Whether we like it or not, we are all growing older every single day. We are not the same person we were 15 years ago, not physically, psychologically or socially. The process of getting older is known as ageing. Some of the first things that might come to mind when you hear the word ageing, is wrinkles, gray hairs, and sagging. However, ageing goes beyond the outer appearance. The bones also get less dense, some organs begin to slow down and cells are slower at regenerating which can lead to disease. There are many processes in play that attribute to ageing. This article features 3 of the main causes of ageing: Oxidative stress, Telomere shortening and Glycation.
Every day, our cells make energy in the form of a substance called ATP. While making ATP, oxygen atoms are exchanged and passed to different molecules. Oxygen has a negative charge and therefore binds to different molecules to become neutral and stable. However, occasionally one of those oxygens gets loose from the process. This free oxygen is called a reactive oxygen species (ROS) or free radicals. Because of the negative charge on the oxygen, it finds other molecules to bind to in the body, such as proteins, cell membranes, and DNA. When the oxygen binds it creates damage and can destroy the cells. When we are young, our bodies have antioxidant molecules that help prevent reactive oxygen species from causing damage. However, as we age, the number of these reactive oxygen species increases and there is less of the protective antioxidant molecules. This causes an increase in damage to our cells and can lead to some of the common ageing problems. For example, grey hair can be caused when reactive oxygen species (O-) bind to water (H2O) in our hair resulting in hydrogen peroxide (H2O2). The hydrogen peroxide bleaches the hair, making it appear gray or white.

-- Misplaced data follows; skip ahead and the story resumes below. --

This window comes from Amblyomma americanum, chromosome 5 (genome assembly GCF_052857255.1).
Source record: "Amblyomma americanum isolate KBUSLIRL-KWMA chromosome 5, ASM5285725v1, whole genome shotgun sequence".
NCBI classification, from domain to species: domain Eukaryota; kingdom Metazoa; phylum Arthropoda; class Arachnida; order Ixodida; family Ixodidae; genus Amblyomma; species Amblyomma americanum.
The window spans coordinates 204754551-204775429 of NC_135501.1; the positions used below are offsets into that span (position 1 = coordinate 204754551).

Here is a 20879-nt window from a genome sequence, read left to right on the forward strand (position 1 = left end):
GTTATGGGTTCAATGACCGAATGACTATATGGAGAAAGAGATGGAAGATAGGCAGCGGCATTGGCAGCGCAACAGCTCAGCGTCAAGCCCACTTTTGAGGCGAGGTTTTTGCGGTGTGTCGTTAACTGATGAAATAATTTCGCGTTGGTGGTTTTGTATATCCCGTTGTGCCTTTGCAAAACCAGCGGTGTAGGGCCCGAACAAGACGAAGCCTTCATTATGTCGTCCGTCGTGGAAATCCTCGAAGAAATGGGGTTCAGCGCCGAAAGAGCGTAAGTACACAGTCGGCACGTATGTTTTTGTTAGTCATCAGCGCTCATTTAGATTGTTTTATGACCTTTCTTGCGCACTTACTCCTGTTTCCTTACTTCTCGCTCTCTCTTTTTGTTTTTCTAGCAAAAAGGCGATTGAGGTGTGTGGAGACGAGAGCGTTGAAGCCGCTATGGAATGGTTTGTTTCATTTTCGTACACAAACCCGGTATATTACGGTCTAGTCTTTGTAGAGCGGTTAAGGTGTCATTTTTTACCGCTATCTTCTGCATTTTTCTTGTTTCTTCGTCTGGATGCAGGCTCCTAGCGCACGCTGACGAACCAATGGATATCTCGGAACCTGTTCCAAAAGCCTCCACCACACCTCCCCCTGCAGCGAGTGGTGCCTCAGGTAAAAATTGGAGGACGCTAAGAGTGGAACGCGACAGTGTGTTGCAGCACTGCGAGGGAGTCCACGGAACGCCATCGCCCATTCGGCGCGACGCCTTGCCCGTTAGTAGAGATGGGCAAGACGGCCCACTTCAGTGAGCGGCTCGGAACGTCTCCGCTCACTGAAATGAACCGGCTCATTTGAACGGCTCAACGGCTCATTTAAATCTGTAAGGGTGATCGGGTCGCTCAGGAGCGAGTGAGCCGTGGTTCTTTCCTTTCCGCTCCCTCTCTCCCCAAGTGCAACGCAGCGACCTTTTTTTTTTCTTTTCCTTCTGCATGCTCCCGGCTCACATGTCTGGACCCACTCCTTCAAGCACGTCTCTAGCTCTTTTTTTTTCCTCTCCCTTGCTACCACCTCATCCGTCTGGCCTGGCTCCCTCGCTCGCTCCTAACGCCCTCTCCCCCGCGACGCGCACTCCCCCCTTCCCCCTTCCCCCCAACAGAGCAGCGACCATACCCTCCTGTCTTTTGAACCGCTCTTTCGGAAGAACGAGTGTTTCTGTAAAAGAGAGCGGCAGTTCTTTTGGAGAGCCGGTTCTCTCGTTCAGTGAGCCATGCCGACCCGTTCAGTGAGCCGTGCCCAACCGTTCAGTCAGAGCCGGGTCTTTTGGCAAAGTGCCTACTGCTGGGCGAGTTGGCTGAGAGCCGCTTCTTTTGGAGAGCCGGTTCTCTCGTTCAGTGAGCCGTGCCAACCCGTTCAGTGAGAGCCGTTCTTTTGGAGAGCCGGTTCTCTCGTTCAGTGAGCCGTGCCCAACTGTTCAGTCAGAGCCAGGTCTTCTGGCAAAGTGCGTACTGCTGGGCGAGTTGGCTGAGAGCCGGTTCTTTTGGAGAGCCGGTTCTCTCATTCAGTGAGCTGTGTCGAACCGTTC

Our cells are constantly regenerating. As old cells die, our bodies replicate the DNA and create new cells. At the end of DNA, there is a small portion called a telomere. Telomeres are caps of the end of DNA. Every time the DNA is replicated, the telomeres become shortened. Once the telomeres become too short, that cell is no longer able to replicate. This causes damages to our cells and tissues and increases the ageing process.
As we age, our body becomes less equipped to deal with sugars. The sugars in our blood combine with proteins and fats, creating advanced glycation end products (AGEs). The AGEs will then bind to certain receptors on our cells. This combination of AGEs and receptors (called RAGE) causes an increase in inflammation, a decrease in skin cell growth and causes collagen and elastin to break down. Collagen and elastin are proteins that are present in the skin and organs to help provide structure. Therefore, glycation is one of the reasons that skin becomes more wrinkly and saggy during ageing. Glycation also affects the blood vessels, bones, muscles and organs and can cause decreases in body functioning.
Ageing is a complex process which involves many different mechanisms. While we can’t stop ageing, there are many things that can be done to ensure that you are ageing healthfully.